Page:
Pre- and Post-Surgery

Pre-Surgery: If your pet needs a bath, give it a day or two before they will be going into surgery – you won’t be able to bathe them for seven to ten days afterwards if they have sutures or any sort of open wound. The night before the surgery, take away all food and water from your pet when you go to bed. Vomiting at the time of anesthesia may lead to aspiration.  If you are not able to drop off your pet between the specified times on the day of the surgery (usually between 8:05 and 8:30 am), the Folly Road Animal Hospital will board them the night before for free and take care of all pre-surgery procedures for you.

Post-Surgery: When you pick up your pet they will probably still have traces of anesthesia in their system, so don’t give them food and water immediately (especially not after that bumpy care ride!) Wait until they are home and comfortable and try giving them just a small amount of water; if they are unable to keep it down take it away until morning when you can try another small amount of water. If they hold down the water without vomiting, you can give food. If any vomiting continues for more than 2 hours, you should call the veterinarian. You will also want to wait until the next morning to give them any pain medication. Most pets are given a shot of pain medication before the surgery that will last for 24 hours.Giving any further pain medication before the next morning might overdose the animal and could cause problems. Most dogs will go home with an oral NSAID for post-surgical pain, while cats and very small dogs might receive buprenorphine (an opioid). If you want to be sure that pain management is included in your pet’s aftercare, you are welcome to request it at any time.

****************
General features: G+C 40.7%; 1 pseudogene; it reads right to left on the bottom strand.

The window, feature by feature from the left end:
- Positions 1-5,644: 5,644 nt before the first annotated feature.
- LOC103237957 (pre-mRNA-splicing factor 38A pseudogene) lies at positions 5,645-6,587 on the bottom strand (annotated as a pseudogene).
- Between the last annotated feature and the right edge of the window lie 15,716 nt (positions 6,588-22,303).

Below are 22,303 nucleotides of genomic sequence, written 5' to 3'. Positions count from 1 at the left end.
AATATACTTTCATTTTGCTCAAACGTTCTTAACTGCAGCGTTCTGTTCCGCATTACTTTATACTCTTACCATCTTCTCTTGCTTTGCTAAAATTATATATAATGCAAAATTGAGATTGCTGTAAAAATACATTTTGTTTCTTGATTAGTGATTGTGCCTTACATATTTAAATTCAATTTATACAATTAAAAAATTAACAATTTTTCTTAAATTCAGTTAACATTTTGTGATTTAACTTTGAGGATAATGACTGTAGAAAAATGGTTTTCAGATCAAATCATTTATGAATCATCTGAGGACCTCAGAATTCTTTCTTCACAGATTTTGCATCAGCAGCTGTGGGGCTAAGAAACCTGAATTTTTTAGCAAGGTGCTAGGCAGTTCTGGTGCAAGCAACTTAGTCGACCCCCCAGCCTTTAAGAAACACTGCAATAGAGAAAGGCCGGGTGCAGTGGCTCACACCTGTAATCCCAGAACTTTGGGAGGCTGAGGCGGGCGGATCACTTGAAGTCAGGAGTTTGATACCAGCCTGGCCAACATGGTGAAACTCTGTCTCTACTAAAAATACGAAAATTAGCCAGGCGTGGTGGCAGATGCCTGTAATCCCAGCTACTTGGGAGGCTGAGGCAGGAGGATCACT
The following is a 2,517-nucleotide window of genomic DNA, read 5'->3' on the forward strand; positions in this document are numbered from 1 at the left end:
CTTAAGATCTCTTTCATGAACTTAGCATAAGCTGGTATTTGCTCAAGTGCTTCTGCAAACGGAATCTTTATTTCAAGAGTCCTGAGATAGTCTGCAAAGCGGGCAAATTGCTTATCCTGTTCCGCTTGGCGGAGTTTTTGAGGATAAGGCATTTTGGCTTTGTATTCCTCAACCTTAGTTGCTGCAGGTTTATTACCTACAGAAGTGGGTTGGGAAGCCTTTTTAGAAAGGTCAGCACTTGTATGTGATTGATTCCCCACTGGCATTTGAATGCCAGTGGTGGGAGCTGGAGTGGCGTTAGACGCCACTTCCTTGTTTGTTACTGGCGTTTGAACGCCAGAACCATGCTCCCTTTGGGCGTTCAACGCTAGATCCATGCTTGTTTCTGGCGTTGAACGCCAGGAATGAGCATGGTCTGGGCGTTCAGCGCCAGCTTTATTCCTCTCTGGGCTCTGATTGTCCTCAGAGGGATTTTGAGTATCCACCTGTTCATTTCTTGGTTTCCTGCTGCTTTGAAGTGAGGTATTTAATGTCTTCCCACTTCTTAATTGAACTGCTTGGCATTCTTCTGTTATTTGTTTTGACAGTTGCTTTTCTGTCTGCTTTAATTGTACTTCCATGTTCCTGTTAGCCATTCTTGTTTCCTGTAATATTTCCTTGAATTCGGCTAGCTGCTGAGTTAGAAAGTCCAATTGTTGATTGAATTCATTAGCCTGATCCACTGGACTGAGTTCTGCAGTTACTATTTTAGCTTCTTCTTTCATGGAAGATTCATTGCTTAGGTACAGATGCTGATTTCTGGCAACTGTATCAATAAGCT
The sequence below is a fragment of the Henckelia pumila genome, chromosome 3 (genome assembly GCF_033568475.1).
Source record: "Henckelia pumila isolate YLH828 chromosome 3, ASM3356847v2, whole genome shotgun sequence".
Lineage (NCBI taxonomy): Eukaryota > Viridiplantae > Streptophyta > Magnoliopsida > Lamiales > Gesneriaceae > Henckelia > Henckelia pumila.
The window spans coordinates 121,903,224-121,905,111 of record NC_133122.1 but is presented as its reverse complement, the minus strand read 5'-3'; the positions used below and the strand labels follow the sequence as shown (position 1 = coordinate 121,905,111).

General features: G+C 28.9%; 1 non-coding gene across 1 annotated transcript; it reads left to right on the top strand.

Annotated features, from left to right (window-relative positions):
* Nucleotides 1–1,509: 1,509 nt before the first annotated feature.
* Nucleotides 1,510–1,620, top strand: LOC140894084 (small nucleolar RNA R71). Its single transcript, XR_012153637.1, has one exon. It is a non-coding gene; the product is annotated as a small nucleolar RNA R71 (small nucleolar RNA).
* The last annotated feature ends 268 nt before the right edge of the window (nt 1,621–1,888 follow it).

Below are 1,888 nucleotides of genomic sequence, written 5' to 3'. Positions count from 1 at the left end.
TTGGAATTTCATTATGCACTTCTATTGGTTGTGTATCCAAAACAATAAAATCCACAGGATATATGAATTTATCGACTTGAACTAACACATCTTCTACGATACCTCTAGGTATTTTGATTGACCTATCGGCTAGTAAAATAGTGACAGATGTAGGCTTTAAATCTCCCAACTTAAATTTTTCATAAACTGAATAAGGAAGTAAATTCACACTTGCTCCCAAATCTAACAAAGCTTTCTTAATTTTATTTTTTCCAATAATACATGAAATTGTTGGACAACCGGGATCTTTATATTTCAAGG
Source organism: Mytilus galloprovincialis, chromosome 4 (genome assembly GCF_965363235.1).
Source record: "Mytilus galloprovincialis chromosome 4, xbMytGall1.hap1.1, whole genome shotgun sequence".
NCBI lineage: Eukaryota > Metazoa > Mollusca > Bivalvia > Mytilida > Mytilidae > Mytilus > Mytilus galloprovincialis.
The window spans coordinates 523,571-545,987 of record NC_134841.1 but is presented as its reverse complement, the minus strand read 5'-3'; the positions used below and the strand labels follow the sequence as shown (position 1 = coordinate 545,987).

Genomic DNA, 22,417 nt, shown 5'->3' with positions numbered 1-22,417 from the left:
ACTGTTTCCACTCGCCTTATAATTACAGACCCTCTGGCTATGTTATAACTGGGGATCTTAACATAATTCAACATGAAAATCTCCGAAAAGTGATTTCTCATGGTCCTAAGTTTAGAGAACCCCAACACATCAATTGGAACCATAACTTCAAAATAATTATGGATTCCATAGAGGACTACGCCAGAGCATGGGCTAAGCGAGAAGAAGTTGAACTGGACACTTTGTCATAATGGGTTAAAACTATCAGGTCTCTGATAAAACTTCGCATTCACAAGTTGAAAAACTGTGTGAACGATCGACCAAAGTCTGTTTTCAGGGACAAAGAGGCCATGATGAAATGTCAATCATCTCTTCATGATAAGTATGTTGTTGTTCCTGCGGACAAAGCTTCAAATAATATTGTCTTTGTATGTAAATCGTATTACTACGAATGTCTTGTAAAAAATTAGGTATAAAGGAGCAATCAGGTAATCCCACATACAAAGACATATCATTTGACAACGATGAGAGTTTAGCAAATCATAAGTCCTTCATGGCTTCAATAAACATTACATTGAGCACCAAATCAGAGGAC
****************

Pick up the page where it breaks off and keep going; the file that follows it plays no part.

Most animals will come out of surgery with sutures that will need to be kept clean and dry for 7-10 days afterwards. If your pet has sutures, keep them out of water and mud until the sutures have been removed. Keep your pet from licking, biting or scratching the affected area. Constant licking can cause a secondary bacterial infection at the site of the sutures.  Biting or scratching can cause the sutures to be pulled out. If your dog won’t stop harassing the sutures, you can put Lickguard cream or “Yuck Spray” around the wound.  Sometimes an E-collar or “Bite Not” collar might be necessary to prevent your pet from biting or licking the area.  We also have a bandage material which delivers a small electrical shock when an animals tongue makes contact with it.  If your pet continues harassing the incision, and you notice that it appears red or swollen, call your vet for an appointment. Also look for swelling associated with the incision which might indicate a fluid pocket or hernia which will need immediate veterinary attention. Do not apply hydrogen peroxide, ointments, witch-hazel or other astringents without the advice of a veterinarian. Do not bathe the pet or allow it to go swimming until the sutures are removed. Do not administer any kind of pain relief without first consulting with your veterinarian. Certain types of over the counter pain relief may be dangerously incompatible with drugs already administered to your pet at the time of surgery.

After 7-10 days, make an appointment to have sutures examined and removed.